[HOT] : Blaston is the first Quest 2 game to add AR relay, and it’s incredibly useful

I don’t know how Blaston missed my VR radar. Released in late 2020, this is a dynamic dueling shooter where you lean and squeeze through a small arena to dodge bullets while grabbing various guns floating in the air around you to blast your enemy . With Superhot’s strategic body contortion mixed with multiplayer strategy, Blaston has remained a popular title with an active community on Discord.

The big news today for Blaston fans is the new Arctic Blast DLC, which adds a charming, casual winter-themed playlist for fierce snowball fights that won’t affect the leaderboard. of your game. It also adds a new “Knockout!” »Tournament mode for 2 to 8 players, with a huge trophy and bragging rights for the winner. After testing the new free modes, they only make this $ 10 game even more engaging.

Blaston may be the first official game from the Oculus Store to add true mixed reality.

Most exciting for Meta Quest 2 owners in general, Resolution Games has incorporated the Meta Passthrough API into Blaston. It uses sensor cameras to insert your real environment into the virtual environment, so that you can see exactly where nearby objects are. No other Oculus Store game to our knowledge has officially added this feature to their game.

As someone who deals with using VR in a cramped apartment living room, I’m very excited that AR is coming to other popular Quest 2 games. It won’t work. for all games, as I will explain. But it could start a trend towards the democratization of VR for new Quest 2 owners who can’t afford a massive home with dedicated VR space.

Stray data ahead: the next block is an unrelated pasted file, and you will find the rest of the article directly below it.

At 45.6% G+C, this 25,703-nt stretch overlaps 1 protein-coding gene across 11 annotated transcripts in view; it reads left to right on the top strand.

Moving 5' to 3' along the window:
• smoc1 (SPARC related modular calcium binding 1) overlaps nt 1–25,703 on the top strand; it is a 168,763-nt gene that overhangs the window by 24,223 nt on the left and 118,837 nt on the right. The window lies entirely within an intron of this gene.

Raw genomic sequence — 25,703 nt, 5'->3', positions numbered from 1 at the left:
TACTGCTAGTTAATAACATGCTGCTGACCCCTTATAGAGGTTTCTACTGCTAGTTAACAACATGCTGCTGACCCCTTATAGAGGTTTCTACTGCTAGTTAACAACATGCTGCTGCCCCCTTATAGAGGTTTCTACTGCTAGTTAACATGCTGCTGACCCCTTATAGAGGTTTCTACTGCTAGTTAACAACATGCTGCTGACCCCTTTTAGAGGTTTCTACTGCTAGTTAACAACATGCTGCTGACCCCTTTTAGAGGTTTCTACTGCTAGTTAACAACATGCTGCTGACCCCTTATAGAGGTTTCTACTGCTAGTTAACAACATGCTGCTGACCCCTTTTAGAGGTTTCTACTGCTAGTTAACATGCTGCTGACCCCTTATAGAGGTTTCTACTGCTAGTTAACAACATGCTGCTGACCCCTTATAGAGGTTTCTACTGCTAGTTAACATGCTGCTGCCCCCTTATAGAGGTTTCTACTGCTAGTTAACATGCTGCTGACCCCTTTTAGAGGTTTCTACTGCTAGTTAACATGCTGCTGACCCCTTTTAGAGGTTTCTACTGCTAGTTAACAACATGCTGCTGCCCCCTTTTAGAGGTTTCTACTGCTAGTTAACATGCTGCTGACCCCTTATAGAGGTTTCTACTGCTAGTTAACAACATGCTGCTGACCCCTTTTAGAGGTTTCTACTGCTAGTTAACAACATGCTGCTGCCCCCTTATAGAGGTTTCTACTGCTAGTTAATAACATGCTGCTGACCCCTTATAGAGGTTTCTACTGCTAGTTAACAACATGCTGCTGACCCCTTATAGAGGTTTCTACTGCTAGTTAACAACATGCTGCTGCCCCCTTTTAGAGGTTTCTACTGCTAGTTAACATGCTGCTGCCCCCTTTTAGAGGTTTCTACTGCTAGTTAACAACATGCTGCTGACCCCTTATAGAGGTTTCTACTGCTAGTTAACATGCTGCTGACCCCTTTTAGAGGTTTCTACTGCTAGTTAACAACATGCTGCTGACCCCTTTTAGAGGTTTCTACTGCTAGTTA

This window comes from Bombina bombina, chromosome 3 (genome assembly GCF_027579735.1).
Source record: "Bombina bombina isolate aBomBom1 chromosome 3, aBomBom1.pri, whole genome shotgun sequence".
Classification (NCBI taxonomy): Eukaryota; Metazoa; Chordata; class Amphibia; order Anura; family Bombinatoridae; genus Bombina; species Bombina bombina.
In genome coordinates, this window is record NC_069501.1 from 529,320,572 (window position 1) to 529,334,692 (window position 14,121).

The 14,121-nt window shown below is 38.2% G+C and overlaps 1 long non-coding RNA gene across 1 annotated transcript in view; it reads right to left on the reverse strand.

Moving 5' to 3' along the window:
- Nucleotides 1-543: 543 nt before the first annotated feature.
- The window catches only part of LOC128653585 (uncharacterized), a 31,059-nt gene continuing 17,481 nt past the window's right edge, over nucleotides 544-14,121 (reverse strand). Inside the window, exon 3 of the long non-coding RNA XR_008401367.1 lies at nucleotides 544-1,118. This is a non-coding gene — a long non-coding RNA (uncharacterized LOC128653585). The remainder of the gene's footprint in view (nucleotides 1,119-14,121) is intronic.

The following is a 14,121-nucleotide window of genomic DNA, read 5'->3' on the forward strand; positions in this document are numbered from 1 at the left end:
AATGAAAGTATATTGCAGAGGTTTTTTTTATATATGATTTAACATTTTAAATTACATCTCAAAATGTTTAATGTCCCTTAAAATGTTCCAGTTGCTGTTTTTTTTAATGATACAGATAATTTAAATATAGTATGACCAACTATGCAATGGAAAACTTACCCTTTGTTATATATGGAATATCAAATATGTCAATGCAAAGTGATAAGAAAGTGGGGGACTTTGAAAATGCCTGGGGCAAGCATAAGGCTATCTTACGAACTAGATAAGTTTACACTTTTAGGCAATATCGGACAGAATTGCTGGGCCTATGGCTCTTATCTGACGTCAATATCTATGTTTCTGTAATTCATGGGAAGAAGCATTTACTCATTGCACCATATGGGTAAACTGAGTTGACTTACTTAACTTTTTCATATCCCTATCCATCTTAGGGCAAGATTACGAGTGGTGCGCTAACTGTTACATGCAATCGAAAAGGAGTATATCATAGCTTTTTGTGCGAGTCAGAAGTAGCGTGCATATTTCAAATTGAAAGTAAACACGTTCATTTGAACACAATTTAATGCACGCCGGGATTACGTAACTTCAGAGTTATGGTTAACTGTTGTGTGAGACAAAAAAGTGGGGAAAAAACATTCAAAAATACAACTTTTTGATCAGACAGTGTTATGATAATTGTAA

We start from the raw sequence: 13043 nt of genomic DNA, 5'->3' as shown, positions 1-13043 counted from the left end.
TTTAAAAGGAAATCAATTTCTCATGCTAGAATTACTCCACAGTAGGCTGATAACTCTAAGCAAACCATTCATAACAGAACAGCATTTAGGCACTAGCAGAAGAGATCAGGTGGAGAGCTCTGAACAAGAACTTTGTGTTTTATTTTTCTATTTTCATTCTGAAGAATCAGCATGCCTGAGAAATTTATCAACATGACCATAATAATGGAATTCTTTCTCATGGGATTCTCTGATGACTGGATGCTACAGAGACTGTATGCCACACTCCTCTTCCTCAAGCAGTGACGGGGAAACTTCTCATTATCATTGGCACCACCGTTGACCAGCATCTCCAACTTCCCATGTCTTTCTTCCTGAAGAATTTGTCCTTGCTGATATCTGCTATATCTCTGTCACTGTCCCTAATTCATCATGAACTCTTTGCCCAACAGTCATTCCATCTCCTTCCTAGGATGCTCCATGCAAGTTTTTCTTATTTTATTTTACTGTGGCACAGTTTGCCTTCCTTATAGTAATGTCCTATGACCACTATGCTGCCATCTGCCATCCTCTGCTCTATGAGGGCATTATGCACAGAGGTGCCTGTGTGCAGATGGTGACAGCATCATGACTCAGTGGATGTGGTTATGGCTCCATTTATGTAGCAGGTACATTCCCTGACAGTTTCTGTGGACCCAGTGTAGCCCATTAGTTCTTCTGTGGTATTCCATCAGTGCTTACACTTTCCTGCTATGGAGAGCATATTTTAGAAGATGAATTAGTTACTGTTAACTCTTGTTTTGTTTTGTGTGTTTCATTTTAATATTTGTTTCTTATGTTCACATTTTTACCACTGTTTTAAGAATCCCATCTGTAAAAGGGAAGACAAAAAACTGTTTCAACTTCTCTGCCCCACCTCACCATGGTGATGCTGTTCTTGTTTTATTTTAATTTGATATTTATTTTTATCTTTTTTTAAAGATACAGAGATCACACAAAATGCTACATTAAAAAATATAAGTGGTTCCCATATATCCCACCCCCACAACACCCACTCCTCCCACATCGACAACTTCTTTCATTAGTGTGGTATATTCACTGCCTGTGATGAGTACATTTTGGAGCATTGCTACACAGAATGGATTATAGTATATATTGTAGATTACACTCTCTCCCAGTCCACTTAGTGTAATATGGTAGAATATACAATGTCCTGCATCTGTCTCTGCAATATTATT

Disclaimer: This Blaston practice test was made possible by a review code provided by Resolution Games. The company did not see the content of the review before posting it.

What’s new with Blaston Arctic Blast

Past Blaston updates have added a short Crackdown campaign mode to hone your skills against bots, a Western-themed mode with quick matchups, and the Ozo lounge to meet, dance with, and challenge your fellow Blaston players. But this latest update might be the best yet.

Category Blaston Title Blaston Developer Solving games Publisher Solving games Genre Action, shooter, exercise Game size 502 MB Players 1 to 2 players Introductory price $ 10

Until recently, players could only participate in a ranked mode where every match counted. As Dennis Bagstevold, Community Manager at Resolution Games told me, because the game pits you against enemies of the same rank, you are constantly in a stressful fight for your life. So, adding casual modes allows people to have fun and try new shooting skills and advanced weapons that they haven’t unlocked yet, regardless of rank.